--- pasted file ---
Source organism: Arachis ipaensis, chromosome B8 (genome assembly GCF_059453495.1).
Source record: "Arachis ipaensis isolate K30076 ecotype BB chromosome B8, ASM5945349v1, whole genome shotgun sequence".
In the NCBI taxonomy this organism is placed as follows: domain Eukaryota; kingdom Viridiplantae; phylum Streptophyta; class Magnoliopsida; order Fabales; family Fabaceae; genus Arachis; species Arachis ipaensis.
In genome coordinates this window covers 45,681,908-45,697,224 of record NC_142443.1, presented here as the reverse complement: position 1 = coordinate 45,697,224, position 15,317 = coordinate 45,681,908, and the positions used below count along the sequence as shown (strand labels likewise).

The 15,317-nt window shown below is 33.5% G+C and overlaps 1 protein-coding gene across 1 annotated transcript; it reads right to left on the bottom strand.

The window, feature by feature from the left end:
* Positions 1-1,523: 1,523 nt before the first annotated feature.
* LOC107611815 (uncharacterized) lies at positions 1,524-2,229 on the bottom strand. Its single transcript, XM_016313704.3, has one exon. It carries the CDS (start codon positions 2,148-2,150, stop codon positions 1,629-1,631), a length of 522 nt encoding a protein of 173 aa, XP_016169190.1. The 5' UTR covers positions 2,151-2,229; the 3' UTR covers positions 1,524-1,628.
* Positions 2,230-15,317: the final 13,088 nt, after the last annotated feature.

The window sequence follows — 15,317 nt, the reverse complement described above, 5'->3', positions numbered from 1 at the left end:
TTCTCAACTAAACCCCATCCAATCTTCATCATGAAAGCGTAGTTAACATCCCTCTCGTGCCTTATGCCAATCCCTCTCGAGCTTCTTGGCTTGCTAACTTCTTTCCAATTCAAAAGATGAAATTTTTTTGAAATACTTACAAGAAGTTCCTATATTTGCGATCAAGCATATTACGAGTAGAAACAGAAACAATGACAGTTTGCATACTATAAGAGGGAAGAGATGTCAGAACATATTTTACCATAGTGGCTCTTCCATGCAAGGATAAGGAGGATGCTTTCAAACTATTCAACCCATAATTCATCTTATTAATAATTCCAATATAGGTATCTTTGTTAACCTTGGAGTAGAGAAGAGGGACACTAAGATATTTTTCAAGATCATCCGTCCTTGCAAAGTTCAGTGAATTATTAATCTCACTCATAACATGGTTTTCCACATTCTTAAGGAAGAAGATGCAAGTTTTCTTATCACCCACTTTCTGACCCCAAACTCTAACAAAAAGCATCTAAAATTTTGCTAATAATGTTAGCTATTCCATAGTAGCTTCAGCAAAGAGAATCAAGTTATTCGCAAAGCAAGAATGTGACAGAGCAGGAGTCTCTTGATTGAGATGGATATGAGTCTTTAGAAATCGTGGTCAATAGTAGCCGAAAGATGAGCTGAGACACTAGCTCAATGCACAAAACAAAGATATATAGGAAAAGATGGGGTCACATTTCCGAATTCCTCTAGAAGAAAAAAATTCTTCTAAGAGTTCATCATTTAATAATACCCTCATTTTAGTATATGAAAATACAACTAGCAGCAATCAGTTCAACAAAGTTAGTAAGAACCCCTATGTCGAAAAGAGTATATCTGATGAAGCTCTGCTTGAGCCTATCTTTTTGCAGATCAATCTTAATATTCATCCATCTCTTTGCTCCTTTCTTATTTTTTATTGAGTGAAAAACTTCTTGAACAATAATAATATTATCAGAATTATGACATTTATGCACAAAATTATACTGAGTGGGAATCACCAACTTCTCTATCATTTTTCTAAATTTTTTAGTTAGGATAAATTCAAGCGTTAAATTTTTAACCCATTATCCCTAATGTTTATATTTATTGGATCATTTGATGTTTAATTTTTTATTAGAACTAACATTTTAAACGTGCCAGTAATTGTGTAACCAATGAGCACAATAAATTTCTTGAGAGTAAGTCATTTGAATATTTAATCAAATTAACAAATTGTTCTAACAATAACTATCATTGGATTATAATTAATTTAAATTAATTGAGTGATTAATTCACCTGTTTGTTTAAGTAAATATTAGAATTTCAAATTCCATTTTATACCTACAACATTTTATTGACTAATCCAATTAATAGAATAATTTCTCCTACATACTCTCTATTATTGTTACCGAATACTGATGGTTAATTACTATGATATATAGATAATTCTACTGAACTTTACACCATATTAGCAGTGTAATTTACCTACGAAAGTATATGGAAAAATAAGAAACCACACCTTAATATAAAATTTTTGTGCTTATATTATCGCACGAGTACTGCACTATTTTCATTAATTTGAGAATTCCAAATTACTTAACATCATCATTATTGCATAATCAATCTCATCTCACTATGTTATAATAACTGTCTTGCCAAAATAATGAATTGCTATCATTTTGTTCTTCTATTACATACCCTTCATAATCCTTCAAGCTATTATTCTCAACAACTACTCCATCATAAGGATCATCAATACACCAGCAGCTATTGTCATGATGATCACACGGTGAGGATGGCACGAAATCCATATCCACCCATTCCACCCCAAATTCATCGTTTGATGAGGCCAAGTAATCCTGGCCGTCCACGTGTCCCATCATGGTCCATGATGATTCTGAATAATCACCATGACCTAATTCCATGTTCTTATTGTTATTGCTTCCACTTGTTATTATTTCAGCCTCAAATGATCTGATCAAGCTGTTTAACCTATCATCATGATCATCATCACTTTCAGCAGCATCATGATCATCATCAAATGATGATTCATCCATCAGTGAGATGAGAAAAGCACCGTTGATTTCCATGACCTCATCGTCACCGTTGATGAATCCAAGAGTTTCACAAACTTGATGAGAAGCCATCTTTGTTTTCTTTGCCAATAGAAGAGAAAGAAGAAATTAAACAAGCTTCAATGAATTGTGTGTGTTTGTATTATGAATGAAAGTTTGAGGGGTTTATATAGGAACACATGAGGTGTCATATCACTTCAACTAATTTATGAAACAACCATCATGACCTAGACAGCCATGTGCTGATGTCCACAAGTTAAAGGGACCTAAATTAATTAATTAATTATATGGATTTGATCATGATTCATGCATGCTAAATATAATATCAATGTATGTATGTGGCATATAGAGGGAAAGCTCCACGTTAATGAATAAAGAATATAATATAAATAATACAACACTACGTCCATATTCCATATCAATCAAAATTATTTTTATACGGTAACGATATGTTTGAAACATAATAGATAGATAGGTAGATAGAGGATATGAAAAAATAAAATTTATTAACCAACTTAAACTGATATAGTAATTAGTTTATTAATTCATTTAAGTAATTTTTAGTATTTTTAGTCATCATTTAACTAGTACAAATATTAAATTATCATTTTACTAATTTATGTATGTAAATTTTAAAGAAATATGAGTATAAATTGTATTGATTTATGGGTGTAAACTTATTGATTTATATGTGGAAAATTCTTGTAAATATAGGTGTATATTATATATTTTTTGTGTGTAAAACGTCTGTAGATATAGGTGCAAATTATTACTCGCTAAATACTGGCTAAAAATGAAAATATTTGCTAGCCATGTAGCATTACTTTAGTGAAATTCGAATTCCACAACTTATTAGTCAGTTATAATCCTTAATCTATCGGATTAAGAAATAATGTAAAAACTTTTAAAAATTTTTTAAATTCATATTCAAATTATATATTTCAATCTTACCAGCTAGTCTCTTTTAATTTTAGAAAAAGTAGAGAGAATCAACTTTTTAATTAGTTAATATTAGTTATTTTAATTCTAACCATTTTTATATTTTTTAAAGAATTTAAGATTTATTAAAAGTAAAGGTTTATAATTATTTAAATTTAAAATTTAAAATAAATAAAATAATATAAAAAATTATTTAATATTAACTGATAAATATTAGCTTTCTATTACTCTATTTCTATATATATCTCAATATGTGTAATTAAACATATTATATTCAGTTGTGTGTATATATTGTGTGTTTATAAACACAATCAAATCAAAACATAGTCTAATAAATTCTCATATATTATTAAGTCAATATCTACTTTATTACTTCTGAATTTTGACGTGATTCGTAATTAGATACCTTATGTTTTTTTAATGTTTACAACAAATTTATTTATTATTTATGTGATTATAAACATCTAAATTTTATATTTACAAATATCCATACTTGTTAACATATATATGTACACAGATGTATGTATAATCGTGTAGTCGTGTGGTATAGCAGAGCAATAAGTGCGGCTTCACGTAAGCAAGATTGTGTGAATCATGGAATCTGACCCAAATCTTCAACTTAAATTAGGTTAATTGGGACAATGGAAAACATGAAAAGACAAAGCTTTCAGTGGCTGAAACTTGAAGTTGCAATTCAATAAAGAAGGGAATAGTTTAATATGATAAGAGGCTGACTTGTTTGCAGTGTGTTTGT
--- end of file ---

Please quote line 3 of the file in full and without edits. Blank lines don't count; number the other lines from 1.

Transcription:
In the NCBI taxonomy this organism is placed as follows: domain Eukaryota; kingdom Viridiplantae; phylum Streptophyta; class Magnoliopsida; order Fabales; family Fabaceae; genus Arachis; species Arachis ipaensis.